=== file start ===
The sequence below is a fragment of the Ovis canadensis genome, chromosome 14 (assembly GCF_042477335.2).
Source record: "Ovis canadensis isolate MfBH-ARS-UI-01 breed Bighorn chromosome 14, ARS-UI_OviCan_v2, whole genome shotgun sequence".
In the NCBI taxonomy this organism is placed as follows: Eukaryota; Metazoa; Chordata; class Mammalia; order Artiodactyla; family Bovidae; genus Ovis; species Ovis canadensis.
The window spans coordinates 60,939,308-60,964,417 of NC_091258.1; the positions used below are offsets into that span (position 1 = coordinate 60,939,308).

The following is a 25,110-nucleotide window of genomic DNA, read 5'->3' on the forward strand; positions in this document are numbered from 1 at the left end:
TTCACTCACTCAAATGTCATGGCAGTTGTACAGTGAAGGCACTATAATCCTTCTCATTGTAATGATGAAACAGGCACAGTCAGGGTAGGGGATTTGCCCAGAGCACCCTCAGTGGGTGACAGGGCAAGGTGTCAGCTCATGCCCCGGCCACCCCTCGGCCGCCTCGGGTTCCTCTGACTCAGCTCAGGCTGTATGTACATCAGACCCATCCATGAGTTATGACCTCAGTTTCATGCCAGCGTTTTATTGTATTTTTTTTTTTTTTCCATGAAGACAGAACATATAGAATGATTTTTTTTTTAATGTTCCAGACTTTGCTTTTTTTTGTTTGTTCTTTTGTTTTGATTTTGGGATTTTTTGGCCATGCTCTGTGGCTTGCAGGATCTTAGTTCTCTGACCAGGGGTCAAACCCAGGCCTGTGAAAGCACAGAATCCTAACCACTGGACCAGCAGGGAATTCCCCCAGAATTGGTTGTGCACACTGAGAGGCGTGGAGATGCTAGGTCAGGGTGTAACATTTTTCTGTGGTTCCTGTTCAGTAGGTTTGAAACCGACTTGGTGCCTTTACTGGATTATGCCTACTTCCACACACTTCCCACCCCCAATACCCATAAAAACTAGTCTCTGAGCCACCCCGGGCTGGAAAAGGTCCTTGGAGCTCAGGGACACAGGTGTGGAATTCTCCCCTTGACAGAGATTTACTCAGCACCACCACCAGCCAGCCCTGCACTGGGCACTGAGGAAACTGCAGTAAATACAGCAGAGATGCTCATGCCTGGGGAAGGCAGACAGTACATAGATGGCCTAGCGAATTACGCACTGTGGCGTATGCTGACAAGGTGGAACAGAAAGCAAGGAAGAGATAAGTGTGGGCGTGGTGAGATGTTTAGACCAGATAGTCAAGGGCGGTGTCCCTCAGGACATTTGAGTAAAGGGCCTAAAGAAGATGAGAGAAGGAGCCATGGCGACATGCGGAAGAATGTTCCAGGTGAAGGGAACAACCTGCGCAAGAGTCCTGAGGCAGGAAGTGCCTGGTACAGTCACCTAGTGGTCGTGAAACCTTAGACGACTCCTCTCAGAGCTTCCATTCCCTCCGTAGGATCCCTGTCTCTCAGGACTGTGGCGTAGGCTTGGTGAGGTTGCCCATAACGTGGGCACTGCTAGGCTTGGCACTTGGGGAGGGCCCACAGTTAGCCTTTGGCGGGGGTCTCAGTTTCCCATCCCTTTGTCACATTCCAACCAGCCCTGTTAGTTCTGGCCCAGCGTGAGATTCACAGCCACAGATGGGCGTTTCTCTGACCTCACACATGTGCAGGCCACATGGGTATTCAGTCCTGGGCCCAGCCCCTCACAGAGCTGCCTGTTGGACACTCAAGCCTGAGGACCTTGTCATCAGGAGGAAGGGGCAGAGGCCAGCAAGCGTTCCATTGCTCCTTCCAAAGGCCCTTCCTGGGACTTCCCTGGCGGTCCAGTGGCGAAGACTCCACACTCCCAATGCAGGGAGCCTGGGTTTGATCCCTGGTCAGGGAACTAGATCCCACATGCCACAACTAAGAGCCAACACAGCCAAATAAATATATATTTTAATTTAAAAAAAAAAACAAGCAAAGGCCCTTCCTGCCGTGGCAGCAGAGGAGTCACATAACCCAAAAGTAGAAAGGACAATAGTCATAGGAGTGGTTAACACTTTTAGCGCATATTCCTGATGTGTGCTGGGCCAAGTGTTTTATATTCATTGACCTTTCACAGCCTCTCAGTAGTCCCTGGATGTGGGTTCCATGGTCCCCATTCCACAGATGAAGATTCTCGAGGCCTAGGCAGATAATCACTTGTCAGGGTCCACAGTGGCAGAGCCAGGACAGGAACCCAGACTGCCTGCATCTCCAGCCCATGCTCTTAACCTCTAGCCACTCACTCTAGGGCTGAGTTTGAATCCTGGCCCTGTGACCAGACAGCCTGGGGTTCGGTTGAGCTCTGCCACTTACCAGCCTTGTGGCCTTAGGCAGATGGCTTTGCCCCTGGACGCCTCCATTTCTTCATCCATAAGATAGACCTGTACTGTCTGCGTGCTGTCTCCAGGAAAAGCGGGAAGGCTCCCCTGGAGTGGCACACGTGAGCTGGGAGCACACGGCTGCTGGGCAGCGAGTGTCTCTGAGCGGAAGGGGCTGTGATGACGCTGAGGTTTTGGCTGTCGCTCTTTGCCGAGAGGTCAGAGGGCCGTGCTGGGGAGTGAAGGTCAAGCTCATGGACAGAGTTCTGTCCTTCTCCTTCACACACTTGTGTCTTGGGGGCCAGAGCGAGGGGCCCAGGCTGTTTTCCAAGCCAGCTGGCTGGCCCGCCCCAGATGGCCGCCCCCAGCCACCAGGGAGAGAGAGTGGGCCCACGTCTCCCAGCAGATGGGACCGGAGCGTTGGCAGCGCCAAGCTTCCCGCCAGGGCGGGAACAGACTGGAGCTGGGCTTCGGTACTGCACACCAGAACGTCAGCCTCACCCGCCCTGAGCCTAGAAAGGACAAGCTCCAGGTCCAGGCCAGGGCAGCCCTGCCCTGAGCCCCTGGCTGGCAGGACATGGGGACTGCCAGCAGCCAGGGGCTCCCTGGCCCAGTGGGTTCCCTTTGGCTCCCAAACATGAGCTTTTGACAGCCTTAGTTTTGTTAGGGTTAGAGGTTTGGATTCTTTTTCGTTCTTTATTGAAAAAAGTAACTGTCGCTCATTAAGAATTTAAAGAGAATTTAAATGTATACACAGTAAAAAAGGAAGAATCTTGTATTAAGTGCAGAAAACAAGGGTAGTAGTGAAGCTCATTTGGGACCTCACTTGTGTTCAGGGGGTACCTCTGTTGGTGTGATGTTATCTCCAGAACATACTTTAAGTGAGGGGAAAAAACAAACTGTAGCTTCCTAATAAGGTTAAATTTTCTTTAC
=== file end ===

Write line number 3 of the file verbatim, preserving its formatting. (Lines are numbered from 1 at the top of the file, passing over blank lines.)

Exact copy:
In the NCBI taxonomy this organism is placed as follows: Eukaryota; Metazoa; Chordata; class Mammalia; order Artiodactyla; family Bovidae; genus Ovis; species Ovis canadensis.